How will I-75/I-24 work affect your commute?

How will I-75/I-24 work affect your commute?

March 5th, 2018 by Ben Benton in Local Regional News

Southbound Interstate 75 traffic backs up midday Friday, March 2, 2018, as a disabled vehicle is loaded onto a rollback truck just ahead of the I-24/ I-75 split near Camp Jordan and Brown Acres Golf.

Photo by Tim Barber /Times Free Press.

It's going to be a big deal.

Drawings for the proposed improvements at the Interstate 75-Interstate 24 "split" show dramatic changes in store for the notorious interchange where daily backups snarl traffic, cause crashes and force drivers into last-second jockeying for position as if they're going into the first turn at Daytona.

The split, near the Tennessee-Georgia line, sees many crashes and semitractor-trailer rollovers, with speed often being a contributing factor, according to a 2006 report.

"Rear-end and sideswipe crashes were found to be high on I-75 northbound, which are due to short merging distances between the Ringgold Road interchange and the I-24 interchange," the report by Palmer Engineering states. "The on- and off-ramps at the welcome center located between the Ringgold Road and I-24 interchanges also contribute to these crashes."

And the report predicted traffic problems with the existing design would only increase.

In 2017, Tennessee Department of Transportation Commissioner John Schroer called the I-75/I-24 split "about the worst interchange in the state of Tennessee."

State officials said work at the split likely won't start until the summer of 2019, TDOT spokeswoman Jennifer Flynn said.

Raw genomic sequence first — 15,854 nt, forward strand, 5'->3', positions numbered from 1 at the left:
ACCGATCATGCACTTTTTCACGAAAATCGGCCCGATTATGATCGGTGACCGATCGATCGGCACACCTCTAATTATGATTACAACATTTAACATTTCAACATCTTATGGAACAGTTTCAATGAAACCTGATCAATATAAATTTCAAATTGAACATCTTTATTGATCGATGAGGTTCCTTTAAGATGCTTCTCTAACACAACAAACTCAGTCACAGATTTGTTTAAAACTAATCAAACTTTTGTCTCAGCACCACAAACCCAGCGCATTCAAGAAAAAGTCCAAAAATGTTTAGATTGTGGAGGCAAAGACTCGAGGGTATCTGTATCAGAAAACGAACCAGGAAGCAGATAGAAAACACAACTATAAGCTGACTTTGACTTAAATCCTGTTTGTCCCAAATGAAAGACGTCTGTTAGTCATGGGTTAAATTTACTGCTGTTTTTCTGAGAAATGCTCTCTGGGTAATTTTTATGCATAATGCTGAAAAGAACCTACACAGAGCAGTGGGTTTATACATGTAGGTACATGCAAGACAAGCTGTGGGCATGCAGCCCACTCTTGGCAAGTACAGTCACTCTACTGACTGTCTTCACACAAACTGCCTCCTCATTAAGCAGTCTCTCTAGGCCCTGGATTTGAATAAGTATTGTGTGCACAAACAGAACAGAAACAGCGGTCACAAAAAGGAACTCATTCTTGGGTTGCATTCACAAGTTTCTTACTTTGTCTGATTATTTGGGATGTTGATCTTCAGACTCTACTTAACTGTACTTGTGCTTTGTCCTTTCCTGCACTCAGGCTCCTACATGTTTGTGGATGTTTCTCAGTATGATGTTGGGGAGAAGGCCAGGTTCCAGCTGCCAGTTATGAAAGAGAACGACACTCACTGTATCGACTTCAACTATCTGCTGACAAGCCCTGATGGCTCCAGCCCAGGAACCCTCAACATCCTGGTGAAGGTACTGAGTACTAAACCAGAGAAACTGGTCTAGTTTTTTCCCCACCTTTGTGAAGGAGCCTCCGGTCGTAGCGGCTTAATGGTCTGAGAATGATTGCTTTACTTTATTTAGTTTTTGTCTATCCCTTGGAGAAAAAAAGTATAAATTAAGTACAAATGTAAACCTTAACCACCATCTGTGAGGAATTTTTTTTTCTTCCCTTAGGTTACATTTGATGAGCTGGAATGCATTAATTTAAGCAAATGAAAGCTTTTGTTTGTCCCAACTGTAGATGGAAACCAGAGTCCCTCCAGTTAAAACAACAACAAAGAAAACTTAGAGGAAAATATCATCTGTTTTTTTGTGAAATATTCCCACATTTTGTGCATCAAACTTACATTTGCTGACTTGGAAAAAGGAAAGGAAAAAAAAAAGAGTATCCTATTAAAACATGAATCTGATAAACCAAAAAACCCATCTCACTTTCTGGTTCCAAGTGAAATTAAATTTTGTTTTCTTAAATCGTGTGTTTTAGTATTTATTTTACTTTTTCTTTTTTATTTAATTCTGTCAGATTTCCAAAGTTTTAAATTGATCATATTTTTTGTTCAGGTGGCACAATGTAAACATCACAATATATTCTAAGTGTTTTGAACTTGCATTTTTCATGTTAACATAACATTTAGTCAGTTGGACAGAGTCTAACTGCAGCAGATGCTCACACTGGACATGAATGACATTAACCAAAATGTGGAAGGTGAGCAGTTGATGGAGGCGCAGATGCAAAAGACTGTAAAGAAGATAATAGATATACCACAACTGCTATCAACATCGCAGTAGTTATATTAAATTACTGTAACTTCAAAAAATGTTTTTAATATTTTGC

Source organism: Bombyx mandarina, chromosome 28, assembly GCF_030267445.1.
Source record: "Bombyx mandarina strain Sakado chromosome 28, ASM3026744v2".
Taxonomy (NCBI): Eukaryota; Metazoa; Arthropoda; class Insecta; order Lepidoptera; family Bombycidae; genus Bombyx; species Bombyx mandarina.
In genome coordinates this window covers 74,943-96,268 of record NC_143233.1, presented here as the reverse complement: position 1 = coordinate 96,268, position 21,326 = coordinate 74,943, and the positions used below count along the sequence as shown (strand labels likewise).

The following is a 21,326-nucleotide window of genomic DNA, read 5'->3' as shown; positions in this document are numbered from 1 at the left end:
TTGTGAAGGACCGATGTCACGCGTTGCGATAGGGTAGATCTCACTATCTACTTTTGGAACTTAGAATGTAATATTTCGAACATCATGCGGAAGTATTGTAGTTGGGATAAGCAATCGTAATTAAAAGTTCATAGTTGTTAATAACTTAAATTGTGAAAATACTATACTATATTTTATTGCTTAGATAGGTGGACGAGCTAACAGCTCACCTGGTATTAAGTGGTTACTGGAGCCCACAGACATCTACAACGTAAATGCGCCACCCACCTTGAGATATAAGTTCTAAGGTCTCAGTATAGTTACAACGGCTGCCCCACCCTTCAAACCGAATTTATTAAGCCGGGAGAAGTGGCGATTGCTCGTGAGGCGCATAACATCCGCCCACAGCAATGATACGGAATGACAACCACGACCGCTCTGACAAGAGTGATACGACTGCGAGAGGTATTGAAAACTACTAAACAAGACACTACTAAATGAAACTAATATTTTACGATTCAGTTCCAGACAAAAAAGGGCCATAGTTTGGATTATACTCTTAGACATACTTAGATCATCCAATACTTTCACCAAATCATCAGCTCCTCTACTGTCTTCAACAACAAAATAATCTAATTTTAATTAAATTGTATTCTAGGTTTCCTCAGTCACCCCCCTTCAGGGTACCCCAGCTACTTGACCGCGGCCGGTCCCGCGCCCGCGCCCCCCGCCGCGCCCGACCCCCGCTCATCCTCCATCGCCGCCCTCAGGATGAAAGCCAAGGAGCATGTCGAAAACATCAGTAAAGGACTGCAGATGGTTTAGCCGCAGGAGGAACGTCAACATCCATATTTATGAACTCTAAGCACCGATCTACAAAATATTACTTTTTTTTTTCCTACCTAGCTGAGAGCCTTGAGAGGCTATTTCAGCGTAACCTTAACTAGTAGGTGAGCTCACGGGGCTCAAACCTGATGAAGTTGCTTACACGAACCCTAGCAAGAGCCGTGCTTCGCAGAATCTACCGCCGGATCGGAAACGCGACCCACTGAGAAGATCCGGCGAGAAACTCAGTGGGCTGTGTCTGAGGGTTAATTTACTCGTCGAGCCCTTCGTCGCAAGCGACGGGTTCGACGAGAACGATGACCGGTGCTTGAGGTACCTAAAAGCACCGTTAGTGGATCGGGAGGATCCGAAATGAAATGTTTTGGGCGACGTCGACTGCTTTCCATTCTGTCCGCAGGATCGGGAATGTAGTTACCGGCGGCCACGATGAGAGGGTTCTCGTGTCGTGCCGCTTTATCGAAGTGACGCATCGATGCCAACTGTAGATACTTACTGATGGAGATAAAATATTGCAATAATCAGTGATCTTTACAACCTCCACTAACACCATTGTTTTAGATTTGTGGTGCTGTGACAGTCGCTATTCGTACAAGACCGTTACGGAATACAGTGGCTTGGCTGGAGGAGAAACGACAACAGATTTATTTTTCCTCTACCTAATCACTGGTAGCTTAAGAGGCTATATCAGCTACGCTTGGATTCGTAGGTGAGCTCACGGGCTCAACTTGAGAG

The project cost is estimated at $65 million, according to the IMPROVE Act list signed into law in April 2017 by Gov. Bill Haslam. A final cost won't be known until the final design work is done. The act and some one-time funding increases combined to move several key transportation projects forward, including others in Blount, Knox, Davidson and Shelby counties.

To streamline the project, the state is using a new approach called "design-build," a project delivery method that combines in a single contract all or some parts of the design and construction phases, including design, right-of-way acquisition, regulatory permit approvals, utility relocation and construction. However, the project is a little behind the original schedule, which planned for the work to start by fall, officials said.

Mississippi-based Neel-Schaffer Inc. was awarded the contract Jan. 5 to provide engineering services as the state's representative on the project leading to the next step in the process. Neel-Schaffer's role will be developing a plan for the project that gives basic design information on how the state thinks the project should be built, Flynn said.

A "design-build" contractor will be selected after a request for proposals is issued later this summer, she said. That contractor will take Neel-Schaffer's plan and refine it to define the cost and function. Flynn said there could be alternative design concepts at that point that improve function, reduce costs and speed up the construction. A finalized plan for the project will be the result of that process.

According to the current proposed plan, most of the existing interchange roadways will be moved and straightened as part of the improvements. The design incorporates less dramatic curves and bridges called "flyways" that allow more room for the interchange ramps to pass under and over each other. The interchange at I-75 and Highway 153 is a scaled-down example of the design.

Flynn said the impact on adjacent properties along the project corridor won't be known until the design-build contractor is selected, and the split project will have no effect on the ongoing work at exit 1.